It’s starting to look like déjà vu for Orlando City. Last summer, an injury crisis hit and the team suffered a horrible run of form, going 1-6-3 in league play during July and August and derailing what had been a promising campaign. It took a miraculous win streak toward the end of the season to get the Lions back in contention for a playoff spot in the East.
We’re only two games into July, but the injury bug seems to be back with Kaká, Tommy Redding, and Rafael Ramos sidelined in recent weeks and joining Pedro Ribeiro on the treatment table. A shellacking at the hands of FC Dallas to start off the month was the last straw for Adrian Heath, and flashbacks to last season are starting to kick in. In the thick of the MLS playoff race, the Lions have been set adrift while the front office searches for Heath’s replacement.
Enter Bobby Murphy, the academy’s technical director and the man tapped by the higher-ups to right the ship and keep it afloat for the time being. Murphy, along with Anthony Pulis and the remaining City staff, have the unenviable job of keeping the team in contention for the foreseeable future and it comes at a pivotal moment in the season.
Even with the coaching search reportedly narrowed down to a shortlist, contract negotiations and extraneous circumstances likely mean Murphy and company will have to navigate the month of July. With the New York Red Bulls, Vancouver Whitecaps, Columbus Crew, and New England Revolution on the docket, almost all on the road, Murphy’s going to need better performances than the lackluster 0-0 draw against Houston.
It’s a bit of a David and Goliath scenario; can Murphy, who has spent the majority of his coaching career at a residential academy, take a team that has one win away from home this year on a road trip against perennial MLS Cup contenders and survive? If he does, Orlando will remain in the playoff hunt. If he doesn’t, it will be difficult to ask a new coach setting up a new system and learning the ropes in Orlando to overcome the odds at the end of the season. The good news is, Murphy has the element of surprise on his side.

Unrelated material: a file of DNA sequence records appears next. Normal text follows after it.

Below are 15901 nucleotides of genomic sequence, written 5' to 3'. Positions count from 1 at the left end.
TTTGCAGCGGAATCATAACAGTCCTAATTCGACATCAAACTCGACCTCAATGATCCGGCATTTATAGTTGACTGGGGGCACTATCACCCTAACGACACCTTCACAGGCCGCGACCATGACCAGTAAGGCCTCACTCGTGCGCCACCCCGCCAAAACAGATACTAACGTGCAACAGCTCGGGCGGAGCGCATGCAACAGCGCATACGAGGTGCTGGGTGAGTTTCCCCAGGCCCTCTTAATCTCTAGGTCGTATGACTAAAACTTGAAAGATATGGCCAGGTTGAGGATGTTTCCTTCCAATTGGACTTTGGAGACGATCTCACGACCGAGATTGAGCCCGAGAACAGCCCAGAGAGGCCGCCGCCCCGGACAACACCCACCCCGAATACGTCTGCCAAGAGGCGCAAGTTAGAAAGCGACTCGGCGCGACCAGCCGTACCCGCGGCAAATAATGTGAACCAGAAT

No one expected him to play Darwin Cerén as a winger or to start Harrison Heath over Servando Carrasco against Houston. It’s a modicum of change, but a good sign that Murphy is coming in with a different perspective and is willing to mix things up. With such a quick turnaround after Heath’s departure, it would be difficult for Murphy to make too many changes. But, as Murphy said the day after Heath’s sacking, "pain is a wonderful motivator for change." Murphy’s ability and willingness to change the lineups or play style, if even a small amount, can be an important factor in surviving the summer gauntlet. Murphy focused on two things after the Dynamo match that will remain the key points of his tenure: staying above the red line and keeping clean sheets.
The good thing is that there is very little tape on Murphy’s version of Orlando City. As the month rolls on, opposing teams will need some guesswork in their preparation. As Murphy himself puts it, he and Heath "saw things in a similar way, doesn’t mean we always do things the same way." He says attacking soccer will remain, but he’s already addressed some issues that Orlando City has had with handling the high press against the Red Bulls. In his pregame press conference, he insinuated that the Lions will sit back and focus on keeping possession and preventing turnovers, something that has plagued City all season. If he can convert that theory into practice, the Lions can survive and avoid a mid-season collapse.
It doesn’t have to be pretty.